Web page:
2002 Suzuki TS50X

Bertie Simmonds
April 26, 2017

Q: I’m a reader of Classic Motorcycle Magazine  and a massive fan of motorbikes. I’ve just turned 16 and got my first bike – a Suzuki TS50X and want more power. I have looked for all the restrictions on the bike, the spacer between carb and engine and removing the gasket in the exhaust but I’m also thinking about getting new reeds. I think that the porting where the exhaust goes into the engine can be made bigger but I’m not sure, any chance you can help or know of better measures for me or advice?

A:  James, I think the honest answer is that you could spend quite a long time and possibly a fair amount of cash on this and even if you could get double the power output from your engine (which I suspect is unlikely), you are only going to get another  3.9bhp. It is probably a better bet to bide your time and put the money towards a bigger bike when you turn 17 – if you can work your way through all the rules, regulations, tests and exams which are now involved in riding a motorbike. Now, it the Good Old Days… But seriously, check out next month’s supplement where we intend to try and show learners fun modern classics that can be ridden on restricted licences…

About the Author

Bertie Simmonds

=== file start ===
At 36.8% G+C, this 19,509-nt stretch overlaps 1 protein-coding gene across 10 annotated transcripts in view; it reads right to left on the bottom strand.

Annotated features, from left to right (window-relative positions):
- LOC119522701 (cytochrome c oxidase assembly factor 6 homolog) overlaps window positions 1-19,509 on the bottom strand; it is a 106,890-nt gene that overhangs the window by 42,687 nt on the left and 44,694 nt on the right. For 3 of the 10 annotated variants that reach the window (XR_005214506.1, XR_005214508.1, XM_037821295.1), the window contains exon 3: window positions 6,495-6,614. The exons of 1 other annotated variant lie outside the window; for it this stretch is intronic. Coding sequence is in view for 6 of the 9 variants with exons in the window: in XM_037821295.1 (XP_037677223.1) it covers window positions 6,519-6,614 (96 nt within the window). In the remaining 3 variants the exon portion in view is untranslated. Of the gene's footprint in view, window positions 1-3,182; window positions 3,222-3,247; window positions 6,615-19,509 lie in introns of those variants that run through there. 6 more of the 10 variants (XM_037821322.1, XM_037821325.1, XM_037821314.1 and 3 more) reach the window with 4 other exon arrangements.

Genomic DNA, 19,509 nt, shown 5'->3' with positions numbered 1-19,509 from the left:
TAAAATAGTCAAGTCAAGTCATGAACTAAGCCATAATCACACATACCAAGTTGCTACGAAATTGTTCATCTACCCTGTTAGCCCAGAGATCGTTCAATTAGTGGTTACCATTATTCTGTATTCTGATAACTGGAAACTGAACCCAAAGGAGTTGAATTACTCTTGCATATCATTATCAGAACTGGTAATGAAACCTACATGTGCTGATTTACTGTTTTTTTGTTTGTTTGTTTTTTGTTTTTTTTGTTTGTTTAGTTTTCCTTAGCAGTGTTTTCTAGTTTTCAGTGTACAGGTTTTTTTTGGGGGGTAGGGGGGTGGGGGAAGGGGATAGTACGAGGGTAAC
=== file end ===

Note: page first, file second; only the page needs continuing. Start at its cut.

As a child Bertie (well, Robert back then… blame his sister for the nickname) was exposed to motorcycles thanks to his uncles. They would show up at his house with a lovely lady as pillion throughout the 1970s and 1980s. After a naughty time on field bikes (it’s what we did back then) Bertie passed his test in the early 1990s and became a reporter for MCN in 1995, moving to the sports desk and covering World Superbikes in 1996. With a change to Bike Magazine in 1997, he stayed until 2000 as news, features and road test editor. Moving into PR with Cosworth, Bert was bored with cars and returned to bikes in 2001 with Two Wheels Only, becoming editor in 2002 and leaving to be freelance at the end of 2004. With almost a decade freelancing, Bertie joined Mortons in 2013 and became editor of Classic Motorcycle Mechanics, a post he’s desperately clung to, to this day. And no, he’s never had a pretty girl on the back of his bike.

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